A commotion is made at dinner that evening and Giselle lands on the news; Edward has discovered television and now has a clue to Giselle’s whereabouts. He finds a lot of wrong doors in the apartment building while Giselle and Robert continue their argument. Giselle has never been angry before. In the morning, Edward knocks on the door. Giselle (in another new dress) does not immediately want to return to Andalasia; she wants to go on a date with Edward, giving themselves an opportunity to talk. In the meantime, Narissa declares she is coming to the real world to deal with Giselle herself. She rises out of the man hole and shoots lightning at the billboards.
Both couples ultimately attend an conveniently arranged costumed ball. Giselle and Morgan bond more during a fun shopping excursion. Giselle shows up in a modern gown compared to the traditional gowns the rest of the guests are in. And the ball has a convenient tradition to have the gentlemen dance with a lady they did not arrive with. Edward dances with Nancy while Robert dances with Giselle. Nancy sees the look that Giselle has and retrieves her boyfriend. They share a kiss and Edward starts to lead Giselle away. The hag reappears, with a final apple, promising to take away Giselle’s pain; it would be like it never happened. Giselle takes a bite and passes out. Robert and Edward rush to her rescue. Nathaniel exposes Queen Narissa. Edward takes his stepmother to task; she will be stripped of her crown. Giselle can only be waken with true love’s kiss. A kiss from Edward does not work. Nancy tells Robert to try. That’s the ticket.
The other attendees think the whole thing is a show. It gets more dramatic when Narissa transforms into a dragon (akin to Sleeping Beauty). Robert protects Giselle and Narissa is fine with taking him hostage. Giselle rushes off (removing her shoes), taking Edward’s sword to face off against Narissa. Narissa is ultimately defeated.
Everyone gets a happy ending. Nathaniel and Pip both write books, Pip in Andalasia and Nathaniel in the real world. Edward and Nancy end up together, Edward taking Nancy to animated Andalasia. Robert and Giselle end up together, starting a clothing company and being utterly adorable as a family.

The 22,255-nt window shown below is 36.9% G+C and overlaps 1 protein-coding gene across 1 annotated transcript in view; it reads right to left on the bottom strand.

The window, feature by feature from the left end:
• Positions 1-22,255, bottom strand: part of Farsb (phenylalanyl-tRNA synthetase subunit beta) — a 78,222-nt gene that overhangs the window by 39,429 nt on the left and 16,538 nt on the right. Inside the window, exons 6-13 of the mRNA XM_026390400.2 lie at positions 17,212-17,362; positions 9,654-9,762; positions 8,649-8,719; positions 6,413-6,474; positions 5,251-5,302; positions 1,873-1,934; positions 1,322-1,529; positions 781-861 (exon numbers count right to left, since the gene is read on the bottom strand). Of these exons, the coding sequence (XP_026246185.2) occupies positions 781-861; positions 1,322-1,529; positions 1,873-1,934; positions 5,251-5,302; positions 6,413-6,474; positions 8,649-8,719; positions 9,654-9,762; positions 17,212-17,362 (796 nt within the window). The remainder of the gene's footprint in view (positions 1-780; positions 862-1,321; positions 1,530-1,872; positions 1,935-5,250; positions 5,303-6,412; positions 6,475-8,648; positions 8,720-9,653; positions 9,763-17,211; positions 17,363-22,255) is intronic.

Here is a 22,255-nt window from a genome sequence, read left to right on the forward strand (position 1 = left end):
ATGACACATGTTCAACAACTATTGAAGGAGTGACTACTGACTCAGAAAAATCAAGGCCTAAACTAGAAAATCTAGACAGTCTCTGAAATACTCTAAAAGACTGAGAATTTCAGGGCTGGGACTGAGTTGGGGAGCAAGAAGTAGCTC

Overall, I find it to be a cute movie; it’s fun to combine traditional animation and live action, and the idea of an over-the-top princess in modern-day New York is also fun. At one point, while re-watching the movie, it reminded me of a typical Hallmark plotline; girl falls in love with one guy, but after spending time with another who seems the complete opposite, realizes that the second man is the right one. (Don’t get me wrong, Hallmark movies are fun to watch, but I can take them for only so long). The songs are cute, Morgan is adorable and I love her interaction with Giselle. Her dresses are pretty 🙂
It’s just, part of it is simple: the good guys are good, the bad guy is bad. There are a few grey characters. Pip is annoying when he talks and I don’t think he really learned anything from his time being quiet. Nathaniel was a wonderfully complex character, but there is an instant dislike because watching him, I see Wormtail. Robert and Giselle both grow, but Edward doesn’t. Nancy is sort of just there, and happily pairs up with Edward in the end…no build up to why she’d willingly run away from her current life to instantly get married to an animated prince.
Though, it is funny that Disney paid homage to many of its own clichés, and even mentioned it’s a poor idea to marry someone you’ve just met (again, Nancy does this, so I don’t think they learned their lesson).
Let me know if you have any questions or comments.
Next Time: Prince of Persia